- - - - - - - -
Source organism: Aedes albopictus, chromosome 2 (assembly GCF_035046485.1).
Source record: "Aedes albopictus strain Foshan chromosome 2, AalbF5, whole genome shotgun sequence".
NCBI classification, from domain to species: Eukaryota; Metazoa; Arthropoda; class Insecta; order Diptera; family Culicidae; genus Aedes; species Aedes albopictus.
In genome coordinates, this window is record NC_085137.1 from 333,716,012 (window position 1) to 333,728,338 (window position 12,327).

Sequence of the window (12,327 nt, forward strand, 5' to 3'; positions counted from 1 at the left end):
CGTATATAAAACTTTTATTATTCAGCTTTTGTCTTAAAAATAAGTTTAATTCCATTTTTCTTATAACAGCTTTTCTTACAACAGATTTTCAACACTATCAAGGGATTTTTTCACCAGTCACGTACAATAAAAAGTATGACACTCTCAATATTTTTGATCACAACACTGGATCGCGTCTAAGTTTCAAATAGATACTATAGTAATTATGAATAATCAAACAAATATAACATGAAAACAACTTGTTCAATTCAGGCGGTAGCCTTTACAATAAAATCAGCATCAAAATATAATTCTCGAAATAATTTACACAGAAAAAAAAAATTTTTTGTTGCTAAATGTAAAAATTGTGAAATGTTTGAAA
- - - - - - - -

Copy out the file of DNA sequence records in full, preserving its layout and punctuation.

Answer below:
Source organism: Aedes albopictus, chromosome 2 (assembly GCF_035046485.1).
Source record: "Aedes albopictus strain Foshan chromosome 2, AalbF5, whole genome shotgun sequence".
NCBI classification, from domain to species: Eukaryota; Metazoa; Arthropoda; class Insecta; order Diptera; family Culicidae; genus Aedes; species Aedes albopictus.
In genome coordinates, this window is record NC_085137.1 from 333,716,012 (window position 1) to 333,728,338 (window position 12,327).

Sequence of the window (12,327 nt, forward strand, 5' to 3'; positions counted from 1 at the left end):
CGTATATAAAACTTTTATTATTCAGCTTTTGTCTTAAAAATAAGTTTAATTCCATTTTTCTTATAACAGCTTTTCTTACAACAGATTTTCAACACTATCAAGGGATTTTTTCACCAGTCACGTACAATAAAAAGTATGACACTCTCAATATTTTTGATCACAACACTGGATCGCGTCTAAGTTTCAAATAGATACTATAGTAATTATGAATAATCAAACAAATATAACATGAAAACAACTTGTTCAATTCAGGCGGTAGCCTTTACAATAAAATCAGCATCAAAATATAATTCTCGAAATAATTTACACAGAAAAAAAAAATTTTTTGTTGCTAAATGTAAAAATTGTGAAATGTTTGAAA